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Whose Line Is It Anyway?


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#1 OFFLINE   The Merg

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Posted 01 August 2013 - 09:50 PM

Best comedy show on TV! This incarntation is one of best of the series. The special guest is pretty good too...


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#2 OFFLINE   TomCat

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Posted 01 August 2013 - 11:16 PM

It never fails to make me laugh. Big belly-buster laughs, too. Colin Mochrie, who can't seem to buy a job anywhere else, is, on this show, the funniest person on earth.

 

I can even stomach Wayne Brady, with his all-technique no-talent singing, although I usually fast-forward through any "musical" portions. That said, WB is still pretty good at improv.

 

I don't really miss Drew Carey; he was basically phoning it in in the ABC version of the show, anyway, and whenever they involved him it was obvious he was the weak link. No problem, he has other pretty amazing talents.

 

There was a Comedy Central version of this at one time that wasn't very good; a British import hosted by some stuffy comic. My understanding is that the cast of The Drew Carey Show used to do improv during hiatus in LA for fun, and then saw this show and brought it to ABC with them in it.

 

It costs next to nothing to produce, so I never understood why  ABC cancelled it.

 

On this version they bring out guest stars (did they do that on ABC?). My gut feeling is that this idea might backfire, but it seems to have worked out so far. Ratings have been surprisingly good, and it is already renewed.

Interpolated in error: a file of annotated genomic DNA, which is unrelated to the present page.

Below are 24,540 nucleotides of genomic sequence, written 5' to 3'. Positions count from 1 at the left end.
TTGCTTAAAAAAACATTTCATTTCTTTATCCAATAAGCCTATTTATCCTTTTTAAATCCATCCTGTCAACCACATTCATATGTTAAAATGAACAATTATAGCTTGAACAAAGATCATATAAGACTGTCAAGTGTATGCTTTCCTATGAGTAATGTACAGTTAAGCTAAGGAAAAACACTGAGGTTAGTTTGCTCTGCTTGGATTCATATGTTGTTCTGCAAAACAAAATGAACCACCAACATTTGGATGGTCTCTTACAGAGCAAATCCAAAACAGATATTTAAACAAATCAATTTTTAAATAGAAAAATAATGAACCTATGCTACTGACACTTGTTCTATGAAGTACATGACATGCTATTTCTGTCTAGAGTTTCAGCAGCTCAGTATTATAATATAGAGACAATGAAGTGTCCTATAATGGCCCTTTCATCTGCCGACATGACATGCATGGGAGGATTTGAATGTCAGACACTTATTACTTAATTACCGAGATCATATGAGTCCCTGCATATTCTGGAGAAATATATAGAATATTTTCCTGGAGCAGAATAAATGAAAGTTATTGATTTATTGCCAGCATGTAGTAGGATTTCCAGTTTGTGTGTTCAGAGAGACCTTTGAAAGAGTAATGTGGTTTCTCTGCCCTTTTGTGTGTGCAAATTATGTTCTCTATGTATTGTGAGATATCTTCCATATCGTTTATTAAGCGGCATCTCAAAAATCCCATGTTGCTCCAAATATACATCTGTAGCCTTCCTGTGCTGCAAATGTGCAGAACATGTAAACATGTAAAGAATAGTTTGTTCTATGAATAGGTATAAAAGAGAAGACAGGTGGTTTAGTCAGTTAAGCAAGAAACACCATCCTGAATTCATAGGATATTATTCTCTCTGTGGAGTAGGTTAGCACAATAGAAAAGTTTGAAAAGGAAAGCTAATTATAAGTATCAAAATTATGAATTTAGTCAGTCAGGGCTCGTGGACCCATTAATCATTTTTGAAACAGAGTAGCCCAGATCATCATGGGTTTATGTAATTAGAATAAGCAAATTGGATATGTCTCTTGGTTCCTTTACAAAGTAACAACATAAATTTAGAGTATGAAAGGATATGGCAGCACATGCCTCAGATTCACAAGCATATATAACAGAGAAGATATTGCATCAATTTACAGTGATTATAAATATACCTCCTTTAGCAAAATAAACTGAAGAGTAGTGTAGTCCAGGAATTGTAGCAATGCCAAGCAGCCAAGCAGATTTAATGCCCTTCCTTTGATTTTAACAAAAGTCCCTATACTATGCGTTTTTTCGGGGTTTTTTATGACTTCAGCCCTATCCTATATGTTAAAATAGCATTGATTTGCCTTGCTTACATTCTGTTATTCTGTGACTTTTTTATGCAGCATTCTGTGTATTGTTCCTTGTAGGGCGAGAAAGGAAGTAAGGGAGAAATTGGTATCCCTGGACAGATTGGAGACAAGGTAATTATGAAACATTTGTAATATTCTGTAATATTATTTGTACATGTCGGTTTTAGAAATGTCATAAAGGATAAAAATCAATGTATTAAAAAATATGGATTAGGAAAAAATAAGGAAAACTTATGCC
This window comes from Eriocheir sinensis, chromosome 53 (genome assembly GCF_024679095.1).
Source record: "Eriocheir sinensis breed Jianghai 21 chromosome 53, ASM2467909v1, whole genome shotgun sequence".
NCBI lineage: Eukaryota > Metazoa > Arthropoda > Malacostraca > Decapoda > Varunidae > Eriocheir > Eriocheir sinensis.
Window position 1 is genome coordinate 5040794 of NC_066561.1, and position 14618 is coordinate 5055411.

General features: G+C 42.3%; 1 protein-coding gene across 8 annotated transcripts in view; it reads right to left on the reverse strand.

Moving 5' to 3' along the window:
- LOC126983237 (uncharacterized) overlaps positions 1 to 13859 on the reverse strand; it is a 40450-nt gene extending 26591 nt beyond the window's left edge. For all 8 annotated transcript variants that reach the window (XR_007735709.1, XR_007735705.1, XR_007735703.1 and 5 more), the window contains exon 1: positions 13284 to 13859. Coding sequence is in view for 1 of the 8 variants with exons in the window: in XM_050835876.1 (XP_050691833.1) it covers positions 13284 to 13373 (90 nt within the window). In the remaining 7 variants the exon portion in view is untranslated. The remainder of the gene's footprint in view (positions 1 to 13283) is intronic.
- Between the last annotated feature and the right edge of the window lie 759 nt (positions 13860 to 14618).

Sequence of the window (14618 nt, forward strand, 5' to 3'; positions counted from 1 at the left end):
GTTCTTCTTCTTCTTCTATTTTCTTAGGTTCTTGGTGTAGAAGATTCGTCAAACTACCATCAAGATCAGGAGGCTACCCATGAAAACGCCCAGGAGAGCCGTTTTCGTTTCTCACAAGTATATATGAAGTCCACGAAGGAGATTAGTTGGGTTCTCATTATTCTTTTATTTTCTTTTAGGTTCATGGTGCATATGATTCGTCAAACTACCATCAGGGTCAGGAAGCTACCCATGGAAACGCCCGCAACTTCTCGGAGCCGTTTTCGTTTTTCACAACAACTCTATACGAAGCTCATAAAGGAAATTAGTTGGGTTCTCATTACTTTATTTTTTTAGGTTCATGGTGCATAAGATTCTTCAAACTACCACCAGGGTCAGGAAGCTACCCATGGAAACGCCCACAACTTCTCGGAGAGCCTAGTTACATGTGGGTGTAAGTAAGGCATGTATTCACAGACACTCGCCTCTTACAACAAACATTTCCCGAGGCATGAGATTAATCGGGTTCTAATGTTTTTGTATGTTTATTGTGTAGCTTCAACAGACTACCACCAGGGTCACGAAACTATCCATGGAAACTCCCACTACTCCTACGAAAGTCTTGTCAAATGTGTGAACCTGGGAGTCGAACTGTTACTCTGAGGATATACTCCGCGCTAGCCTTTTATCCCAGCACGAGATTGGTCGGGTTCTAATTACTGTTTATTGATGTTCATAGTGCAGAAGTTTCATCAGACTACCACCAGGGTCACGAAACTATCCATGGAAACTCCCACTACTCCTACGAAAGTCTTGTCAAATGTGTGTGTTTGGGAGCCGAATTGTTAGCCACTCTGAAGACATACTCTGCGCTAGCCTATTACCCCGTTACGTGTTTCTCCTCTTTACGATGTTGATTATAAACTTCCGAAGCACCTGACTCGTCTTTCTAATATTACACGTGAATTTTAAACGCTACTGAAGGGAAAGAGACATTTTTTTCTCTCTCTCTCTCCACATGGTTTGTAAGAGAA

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#3 OFFLINE   fluffybear

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Posted 02 August 2013 - 02:59 AM

 

 

It costs next to nothing to produce, so I never understood why  ABC cancelled it.

 

 

 

Ratings!   ABC could not justify (no matter how cheap it was to produce) to keep a show which placed in the bottom 10 (of shows airred by the 4 MAJOR networks). 


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#4 OFFLINE   fluffybear

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Posted 02 August 2013 - 03:00 AM

 

 

On this version they bring out guest stars (did they do that on ABC?). My gut feeling is that this idea might backfire, but it seems to have worked out so far. Ratings have been surprisingly good, and it is already renewed.

 

The shows highest rating featured guest star, Robin Williams. 


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#5 OFFLINE   The Merg

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Posted 02 August 2013 - 07:25 AM

The show was originally a British show and Colin Mochrie and Ryan Stiles were on it as regulars. I did like that version. The host would just turn to the audience and get ideas for the skits, which was very funny to sometimes here what people would call out. Or he would pull suggestions from the audience on pieces of paper out of a hat.

When Drew Carey hosted the one version, the show was good except for when he would try improv. He's a good comic, but not an improv artist.

As for Wayne Brady, he is quite talented. I don't think his singing is that bad and to be able to sing in all those styles and do it as improv is impressive.

I'm glad that it got picked up for another season. I can't stop laughing when I watch it. I do like how they use the guest stars. In the older versions, that normally would have been an audience member. In the ABC/Drew Carey version, they used the guest stars as the fourth comic.


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#6 OFFLINE   renbutler

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Posted 02 August 2013 - 07:51 AM